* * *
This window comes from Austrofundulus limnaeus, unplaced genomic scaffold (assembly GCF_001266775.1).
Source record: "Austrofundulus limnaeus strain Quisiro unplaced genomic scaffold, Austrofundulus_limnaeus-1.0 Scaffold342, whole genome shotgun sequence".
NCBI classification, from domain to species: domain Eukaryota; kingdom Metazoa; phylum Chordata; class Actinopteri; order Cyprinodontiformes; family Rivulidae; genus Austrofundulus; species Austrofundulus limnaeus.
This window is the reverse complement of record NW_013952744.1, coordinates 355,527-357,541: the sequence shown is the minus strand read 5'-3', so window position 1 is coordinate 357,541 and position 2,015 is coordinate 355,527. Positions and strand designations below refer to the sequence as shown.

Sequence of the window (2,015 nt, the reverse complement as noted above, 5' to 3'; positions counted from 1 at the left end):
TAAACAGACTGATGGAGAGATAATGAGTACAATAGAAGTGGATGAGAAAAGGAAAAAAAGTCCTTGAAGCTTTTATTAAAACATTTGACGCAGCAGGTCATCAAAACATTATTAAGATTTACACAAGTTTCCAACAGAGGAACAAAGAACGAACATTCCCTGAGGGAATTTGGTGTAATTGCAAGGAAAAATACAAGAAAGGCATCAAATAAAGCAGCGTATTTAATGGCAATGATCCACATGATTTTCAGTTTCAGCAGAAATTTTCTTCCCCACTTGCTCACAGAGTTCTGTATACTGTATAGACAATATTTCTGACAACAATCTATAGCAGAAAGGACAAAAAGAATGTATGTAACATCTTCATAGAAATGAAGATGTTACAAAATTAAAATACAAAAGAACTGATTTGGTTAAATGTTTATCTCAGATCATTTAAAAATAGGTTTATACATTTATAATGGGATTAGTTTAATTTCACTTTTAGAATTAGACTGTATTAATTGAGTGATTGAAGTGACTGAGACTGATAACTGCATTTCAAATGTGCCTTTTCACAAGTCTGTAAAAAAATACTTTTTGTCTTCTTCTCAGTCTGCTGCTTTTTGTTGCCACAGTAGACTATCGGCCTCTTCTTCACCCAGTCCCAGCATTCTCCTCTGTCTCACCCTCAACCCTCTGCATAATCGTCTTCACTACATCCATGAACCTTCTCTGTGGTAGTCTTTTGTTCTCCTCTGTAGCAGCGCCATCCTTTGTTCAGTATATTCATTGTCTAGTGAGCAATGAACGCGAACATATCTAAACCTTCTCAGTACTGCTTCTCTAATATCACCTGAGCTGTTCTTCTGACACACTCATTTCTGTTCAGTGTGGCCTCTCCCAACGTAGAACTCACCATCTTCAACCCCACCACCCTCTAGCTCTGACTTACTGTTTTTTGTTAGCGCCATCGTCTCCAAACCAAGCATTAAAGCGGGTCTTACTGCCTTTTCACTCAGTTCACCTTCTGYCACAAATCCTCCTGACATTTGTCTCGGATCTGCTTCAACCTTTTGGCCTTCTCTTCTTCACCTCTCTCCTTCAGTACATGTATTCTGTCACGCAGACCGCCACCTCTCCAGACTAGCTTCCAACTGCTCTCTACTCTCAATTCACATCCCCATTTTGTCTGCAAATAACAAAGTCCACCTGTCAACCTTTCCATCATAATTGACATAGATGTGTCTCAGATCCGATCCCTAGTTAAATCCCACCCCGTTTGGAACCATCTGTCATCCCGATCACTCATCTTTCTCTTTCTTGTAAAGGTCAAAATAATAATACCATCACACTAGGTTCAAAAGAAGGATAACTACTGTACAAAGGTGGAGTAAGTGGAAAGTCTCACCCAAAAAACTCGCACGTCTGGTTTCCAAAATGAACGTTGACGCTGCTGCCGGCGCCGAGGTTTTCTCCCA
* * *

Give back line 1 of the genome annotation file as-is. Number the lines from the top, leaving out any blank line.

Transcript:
This window comes from Austrofundulus limnaeus, unplaced genomic scaffold (assembly GCF_001266775.1).